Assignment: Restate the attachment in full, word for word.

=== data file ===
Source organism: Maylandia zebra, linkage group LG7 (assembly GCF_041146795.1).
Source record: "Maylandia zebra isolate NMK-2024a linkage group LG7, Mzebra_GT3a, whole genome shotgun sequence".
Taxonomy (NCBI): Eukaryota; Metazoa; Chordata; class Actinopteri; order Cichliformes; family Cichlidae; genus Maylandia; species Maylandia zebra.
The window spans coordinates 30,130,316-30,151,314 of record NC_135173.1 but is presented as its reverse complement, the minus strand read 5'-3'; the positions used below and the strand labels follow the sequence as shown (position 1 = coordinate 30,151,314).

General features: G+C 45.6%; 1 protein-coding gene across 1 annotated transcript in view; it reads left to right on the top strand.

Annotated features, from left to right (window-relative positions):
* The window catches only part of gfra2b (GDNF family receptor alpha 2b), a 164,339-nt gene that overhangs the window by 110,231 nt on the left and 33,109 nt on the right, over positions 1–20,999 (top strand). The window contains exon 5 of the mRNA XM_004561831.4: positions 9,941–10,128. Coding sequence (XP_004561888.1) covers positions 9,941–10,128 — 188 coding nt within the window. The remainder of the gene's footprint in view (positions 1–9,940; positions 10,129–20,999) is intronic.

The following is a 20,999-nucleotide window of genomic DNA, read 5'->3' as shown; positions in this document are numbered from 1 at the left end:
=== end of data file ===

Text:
Source organism: Maylandia zebra, linkage group LG7 (assembly GCF_041146795.1).
Source record: "Maylandia zebra isolate NMK-2024a linkage group LG7, Mzebra_GT3a, whole genome shotgun sequence".
Taxonomy (NCBI): Eukaryota; Metazoa; Chordata; class Actinopteri; order Cichliformes; family Cichlidae; genus Maylandia; species Maylandia zebra.
The window spans coordinates 30,130,316-30,151,314 of record NC_135173.1 but is presented as its reverse complement, the minus strand read 5'-3'; the positions used below and the strand labels follow the sequence as shown (position 1 = coordinate 30,151,314).

General features: G+C 45.6%; 1 protein-coding gene across 1 annotated transcript in view; it reads left to right on the top strand.

Annotated features, from left to right (window-relative positions):
* The window catches only part of gfra2b (GDNF family receptor alpha 2b), a 164,339-nt gene that overhangs the window by 110,231 nt on the left and 33,109 nt on the right, over positions 1–20,999 (top strand). The window contains exon 5 of the mRNA XM_004561831.4: positions 9,941–10,128. Coding sequence (XP_004561888.1) covers positions 9,941–10,128 — 188 coding nt within the window. The remainder of the gene's footprint in view (positions 1–9,940; positions 10,129–20,999) is intronic.

The following is a 20,999-nucleotide window of genomic DNA, read 5'->3' as shown; positions in this document are numbered from 1 at the left end: